Is a 15-Year Better Than a 30-Year Mortgage?

Business woman calculating
•••

 krisanapong detraphiphat/Moment/Getty Images

Confused by all of the choices you need to make when buying a home? Fixed-rate mortgages are the simplest and most popular home loans, and they prevent surprises that might come with adjustable-rate mortgages. But you still need to choose between a 15-year mortgage and a 30-year mortgage, work with the right lender, and manage your costs.

15-Year vs. 30-Year Mortgages

A 15-year mortgage minimizes your total borrowing costs and allows you to eliminate debt quickly. But a 30-year loan has lower monthly payments, allowing you to save for other goals and pay unexpected expenses.

Can’t Decide?

We’ll cover the pros and cons in detail below. But if the 15-year payment is too intimidating, you can get a 30-year loan and pay extra every month. Just calculate your payments as if you have a 15-year mortgage, and make that higher payment until an emergency prevents you from doing so. That strategy gets you out of debt sooner, and you’ll pay less interest than you would on a 30-year mortgage. However, if you want to spend the absolute minimum on interest, commit to the 15-year mortgage so that you get the lowest rate possible.

Monthly Payment

At first glance, the most noticeable difference between 15-year and 30-year loans is the required monthly payment. 30-year loans feature a lower payment—although that doesn’t necessarily make them better. Other, less noticeable, differences are also significant.

Affordable Payments

Depending on your income and the size of your down payment, a 15-year mortgage might not be affordable.

  1. If you’re concerned about your monthly cash flow, it may be appealing to stretch out your payments over 30 years instead of 15.
  2. Lenders approve your loan application based, in part, on your ability to repay the loan. To do so, they compare your monthly income to your monthly debt payments. Even if you feel comfortable with the 15-year payment, your debt-to-income ratio might disqualify you for those loans.

Other Goals

If you’re saving for other goals, like retirement, a 30-year mortgage makes it easier to fund those goals. Instead of making a hefty mortgage payment every month, you’ll have more free money in your budget to put toward those long-term goals. Of course, if you go with a 30-year loan and you just spend the money on “wants” every month, you might be better off with a 15-year loan.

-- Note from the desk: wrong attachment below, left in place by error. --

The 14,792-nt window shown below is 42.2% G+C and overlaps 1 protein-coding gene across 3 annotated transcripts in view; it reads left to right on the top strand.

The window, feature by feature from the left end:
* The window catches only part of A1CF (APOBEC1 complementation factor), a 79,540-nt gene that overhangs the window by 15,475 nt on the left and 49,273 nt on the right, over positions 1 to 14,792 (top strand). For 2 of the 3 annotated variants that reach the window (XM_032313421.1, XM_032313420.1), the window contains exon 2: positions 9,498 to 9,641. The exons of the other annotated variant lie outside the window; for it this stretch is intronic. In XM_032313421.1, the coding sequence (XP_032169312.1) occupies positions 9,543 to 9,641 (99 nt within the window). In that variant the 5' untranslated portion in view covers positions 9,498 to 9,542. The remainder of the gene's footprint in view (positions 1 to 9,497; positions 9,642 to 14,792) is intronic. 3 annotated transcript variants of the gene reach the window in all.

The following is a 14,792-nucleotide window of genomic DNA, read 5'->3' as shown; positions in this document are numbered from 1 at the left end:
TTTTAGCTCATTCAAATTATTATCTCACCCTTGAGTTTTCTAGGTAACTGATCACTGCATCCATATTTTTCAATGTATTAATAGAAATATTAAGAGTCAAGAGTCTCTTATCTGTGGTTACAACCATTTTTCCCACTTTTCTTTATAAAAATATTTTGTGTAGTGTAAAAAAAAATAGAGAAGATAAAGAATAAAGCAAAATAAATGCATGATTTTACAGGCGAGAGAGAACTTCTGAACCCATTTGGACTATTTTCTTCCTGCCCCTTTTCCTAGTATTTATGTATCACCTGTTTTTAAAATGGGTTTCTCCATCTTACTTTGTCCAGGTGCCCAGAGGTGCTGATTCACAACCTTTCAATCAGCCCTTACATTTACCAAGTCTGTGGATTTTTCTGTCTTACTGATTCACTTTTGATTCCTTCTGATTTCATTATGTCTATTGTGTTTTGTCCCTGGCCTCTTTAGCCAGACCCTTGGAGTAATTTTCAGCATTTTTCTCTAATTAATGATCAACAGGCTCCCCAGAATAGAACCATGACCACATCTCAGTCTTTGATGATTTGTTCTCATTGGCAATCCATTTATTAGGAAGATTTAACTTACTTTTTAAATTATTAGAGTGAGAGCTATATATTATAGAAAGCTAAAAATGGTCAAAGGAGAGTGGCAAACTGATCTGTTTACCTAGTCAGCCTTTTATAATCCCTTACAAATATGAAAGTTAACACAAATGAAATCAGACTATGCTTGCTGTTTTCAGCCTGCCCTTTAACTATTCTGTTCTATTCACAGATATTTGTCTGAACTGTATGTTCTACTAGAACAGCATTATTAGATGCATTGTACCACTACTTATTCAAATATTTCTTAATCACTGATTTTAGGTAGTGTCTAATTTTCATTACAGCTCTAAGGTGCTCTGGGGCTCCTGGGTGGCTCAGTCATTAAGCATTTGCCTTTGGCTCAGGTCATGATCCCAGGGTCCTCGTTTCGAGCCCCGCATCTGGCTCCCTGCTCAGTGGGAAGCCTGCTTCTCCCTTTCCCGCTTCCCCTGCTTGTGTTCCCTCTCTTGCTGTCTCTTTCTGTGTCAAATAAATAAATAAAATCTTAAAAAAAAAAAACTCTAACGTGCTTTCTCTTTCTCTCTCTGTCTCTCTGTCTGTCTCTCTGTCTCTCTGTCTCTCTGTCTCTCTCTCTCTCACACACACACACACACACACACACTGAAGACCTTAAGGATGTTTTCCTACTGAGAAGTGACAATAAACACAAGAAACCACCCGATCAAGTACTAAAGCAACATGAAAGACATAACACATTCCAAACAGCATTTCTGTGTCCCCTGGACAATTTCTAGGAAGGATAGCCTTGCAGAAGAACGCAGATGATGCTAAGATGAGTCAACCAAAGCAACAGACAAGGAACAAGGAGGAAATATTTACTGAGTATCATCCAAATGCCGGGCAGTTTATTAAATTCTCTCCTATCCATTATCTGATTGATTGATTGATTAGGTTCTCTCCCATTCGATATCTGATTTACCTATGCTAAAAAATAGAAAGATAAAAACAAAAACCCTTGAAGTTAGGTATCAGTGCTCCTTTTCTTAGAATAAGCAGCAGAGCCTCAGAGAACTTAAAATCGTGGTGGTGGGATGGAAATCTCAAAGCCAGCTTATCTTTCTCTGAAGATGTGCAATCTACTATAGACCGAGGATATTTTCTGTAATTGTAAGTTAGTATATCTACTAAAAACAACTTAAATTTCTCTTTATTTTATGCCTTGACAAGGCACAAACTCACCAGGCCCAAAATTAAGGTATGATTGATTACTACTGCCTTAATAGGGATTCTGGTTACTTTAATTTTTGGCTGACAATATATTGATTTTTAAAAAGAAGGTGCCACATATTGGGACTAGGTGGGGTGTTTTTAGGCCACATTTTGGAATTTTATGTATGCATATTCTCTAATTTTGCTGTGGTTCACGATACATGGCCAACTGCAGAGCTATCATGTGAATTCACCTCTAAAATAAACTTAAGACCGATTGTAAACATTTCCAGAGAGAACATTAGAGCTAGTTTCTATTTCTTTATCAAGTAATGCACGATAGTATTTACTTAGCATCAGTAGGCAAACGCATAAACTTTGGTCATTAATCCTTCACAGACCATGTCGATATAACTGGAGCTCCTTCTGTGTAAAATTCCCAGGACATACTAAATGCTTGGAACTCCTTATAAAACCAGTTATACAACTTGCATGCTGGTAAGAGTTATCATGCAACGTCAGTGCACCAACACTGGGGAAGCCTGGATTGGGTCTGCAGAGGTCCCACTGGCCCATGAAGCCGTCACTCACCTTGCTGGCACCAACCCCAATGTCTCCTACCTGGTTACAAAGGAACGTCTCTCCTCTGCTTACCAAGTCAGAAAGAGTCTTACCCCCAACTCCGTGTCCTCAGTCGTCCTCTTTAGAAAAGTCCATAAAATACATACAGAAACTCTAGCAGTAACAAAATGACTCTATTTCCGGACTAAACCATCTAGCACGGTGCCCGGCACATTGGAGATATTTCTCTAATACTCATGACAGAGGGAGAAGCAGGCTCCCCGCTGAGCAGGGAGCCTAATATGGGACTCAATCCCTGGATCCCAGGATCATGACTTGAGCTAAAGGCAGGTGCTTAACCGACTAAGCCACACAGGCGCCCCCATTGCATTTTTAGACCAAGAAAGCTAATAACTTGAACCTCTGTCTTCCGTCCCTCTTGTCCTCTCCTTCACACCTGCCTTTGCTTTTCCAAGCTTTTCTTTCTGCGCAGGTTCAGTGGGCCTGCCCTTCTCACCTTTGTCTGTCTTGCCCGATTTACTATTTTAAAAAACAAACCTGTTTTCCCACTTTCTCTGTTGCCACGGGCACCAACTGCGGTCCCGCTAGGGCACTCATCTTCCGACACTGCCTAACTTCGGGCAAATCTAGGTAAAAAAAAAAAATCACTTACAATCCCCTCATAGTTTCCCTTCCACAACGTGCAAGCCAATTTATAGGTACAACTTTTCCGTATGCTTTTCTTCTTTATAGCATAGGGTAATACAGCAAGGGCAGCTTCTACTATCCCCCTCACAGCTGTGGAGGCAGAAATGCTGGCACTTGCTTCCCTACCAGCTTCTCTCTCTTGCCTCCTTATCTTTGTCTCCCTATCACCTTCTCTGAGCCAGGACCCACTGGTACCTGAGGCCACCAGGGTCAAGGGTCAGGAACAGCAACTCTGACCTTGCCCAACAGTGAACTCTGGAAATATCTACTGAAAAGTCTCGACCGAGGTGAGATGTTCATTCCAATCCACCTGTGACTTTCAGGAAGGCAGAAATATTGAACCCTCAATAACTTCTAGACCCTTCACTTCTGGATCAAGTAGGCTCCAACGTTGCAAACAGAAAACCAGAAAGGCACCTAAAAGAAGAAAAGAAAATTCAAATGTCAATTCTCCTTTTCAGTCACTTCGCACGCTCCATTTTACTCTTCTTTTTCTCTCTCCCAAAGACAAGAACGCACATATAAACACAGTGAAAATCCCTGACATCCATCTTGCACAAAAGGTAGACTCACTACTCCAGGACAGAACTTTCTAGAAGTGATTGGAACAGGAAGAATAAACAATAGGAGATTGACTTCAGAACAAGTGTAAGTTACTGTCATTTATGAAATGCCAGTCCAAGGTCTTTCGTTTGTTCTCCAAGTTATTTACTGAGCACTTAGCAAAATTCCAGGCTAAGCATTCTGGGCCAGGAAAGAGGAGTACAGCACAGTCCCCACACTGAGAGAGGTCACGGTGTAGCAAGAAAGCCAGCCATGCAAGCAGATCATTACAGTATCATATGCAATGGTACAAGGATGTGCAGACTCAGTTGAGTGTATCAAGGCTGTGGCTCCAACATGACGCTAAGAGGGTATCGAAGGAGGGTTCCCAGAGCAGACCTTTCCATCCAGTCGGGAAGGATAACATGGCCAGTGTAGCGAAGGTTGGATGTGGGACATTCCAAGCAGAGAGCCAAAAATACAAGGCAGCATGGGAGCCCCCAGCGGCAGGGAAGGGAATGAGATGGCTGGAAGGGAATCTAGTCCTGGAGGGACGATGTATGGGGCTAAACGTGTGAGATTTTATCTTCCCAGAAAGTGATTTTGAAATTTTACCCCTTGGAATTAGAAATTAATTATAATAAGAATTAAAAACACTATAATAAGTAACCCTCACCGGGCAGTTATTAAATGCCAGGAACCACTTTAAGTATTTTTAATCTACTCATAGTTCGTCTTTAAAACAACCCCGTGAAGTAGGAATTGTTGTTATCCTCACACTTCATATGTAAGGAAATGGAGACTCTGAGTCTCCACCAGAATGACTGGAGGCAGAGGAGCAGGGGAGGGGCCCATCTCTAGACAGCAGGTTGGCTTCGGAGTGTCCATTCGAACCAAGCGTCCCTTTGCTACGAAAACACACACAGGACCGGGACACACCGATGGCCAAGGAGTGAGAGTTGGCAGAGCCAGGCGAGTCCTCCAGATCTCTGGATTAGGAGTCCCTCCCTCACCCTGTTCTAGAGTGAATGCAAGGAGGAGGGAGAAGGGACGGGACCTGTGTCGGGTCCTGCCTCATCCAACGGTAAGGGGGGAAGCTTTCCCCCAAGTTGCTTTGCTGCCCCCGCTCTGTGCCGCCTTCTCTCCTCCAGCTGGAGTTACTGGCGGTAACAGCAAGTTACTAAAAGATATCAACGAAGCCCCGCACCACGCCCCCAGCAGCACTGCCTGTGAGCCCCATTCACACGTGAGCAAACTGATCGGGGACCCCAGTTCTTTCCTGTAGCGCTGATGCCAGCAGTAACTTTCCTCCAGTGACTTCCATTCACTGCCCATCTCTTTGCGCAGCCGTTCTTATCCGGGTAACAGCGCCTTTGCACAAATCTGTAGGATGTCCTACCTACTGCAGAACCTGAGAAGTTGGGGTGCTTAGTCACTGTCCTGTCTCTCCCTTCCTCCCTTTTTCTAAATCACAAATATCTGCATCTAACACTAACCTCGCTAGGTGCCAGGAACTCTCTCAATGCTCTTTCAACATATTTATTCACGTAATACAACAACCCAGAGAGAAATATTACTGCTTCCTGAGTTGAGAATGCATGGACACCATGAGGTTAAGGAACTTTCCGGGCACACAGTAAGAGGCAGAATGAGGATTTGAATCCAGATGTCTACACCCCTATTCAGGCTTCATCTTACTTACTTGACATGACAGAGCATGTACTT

Flexibility

A 30-year loan helps you keep your options open and absorb life’s surprises. If you change jobs (or lose a job), you’ll appreciate that lower monthly payment.

Payment Calculations

To see the mechanics behind your monthly mortgage payment, learn the basics of payment calculations and use free online calculators to try different payment options.

How Fast You Repay

A 15-year mortgage helps you pay down your loan balance quickly. With each monthly payment, you’ll make a bigger dent in your debt than you would with a 30-year loan. At any given point, you’ll owe less money, which offers several benefits:

  1. You build equity more quickly, which you can use for your next home purchase or other needs.
  2. It’s easier to refinance with a lower loan-to-value ratio.
  3. If you need to sell your home, you’re less likely to be underwater.

Plus, if you stay in your home, you can stop making mortgage payments after 15 years instead of letting them linger for 30 years.

Interest Costs

With a 15-year mortgage, you pay less interest than you would on a 30-year mortgage. Two factors work in your favor:

  1. Interest Rate
    15-year loans typically have lower interest rates than 30-year loans, all other things being equal. So you’ll pay less interest starting in your first year.
  2. Lifetime Interest Costs
    The longer you borrow, the more interest you pay. Plus, with the smaller monthly payment on a 30-year loan, your loan balance (and the amount you pay interest on) remains higher for longer. To see how that process works, look at an amortization table showing monthly payments, monthly interest charges, and your running loan balance.

    Example: 15-Year vs. 30-Year Comparison

    To see how all of the factors above work together, let’s go through an example.

    Assume you borrow $200,000 to buy a home, and you can choose between a 15-year and 30-year mortgage.

    • Assume a 30-year fixed-rate loan with a rate of 4.10 percent.
    • Assume a 15-year fixed-rate loan with a rate of 3.43 percent.

    Monthly Payment
    The 30-year loan has a lower monthly payment.

    • 30-year payment: $966
    • 15-year payment: $1,432

    Debt Reduction
    You’ll pay down the balance faster with a 15-year loan.

    • Remaining loan balance on the 30-year loan after seven years: $172,513
    • Remaining loan balance on the 15-year loan after seven years: $119,674

    Interest Costs
    You’ll pay less interest with a 15-year loan.

    • With the 30-year loan, you’ll pay $147,903 in interest costs over the life of your loan. Also, you’ll have to pay off the $200,000 loan balance.
    • With the 15-year loan, you will pay only $56,122 in total interest costs.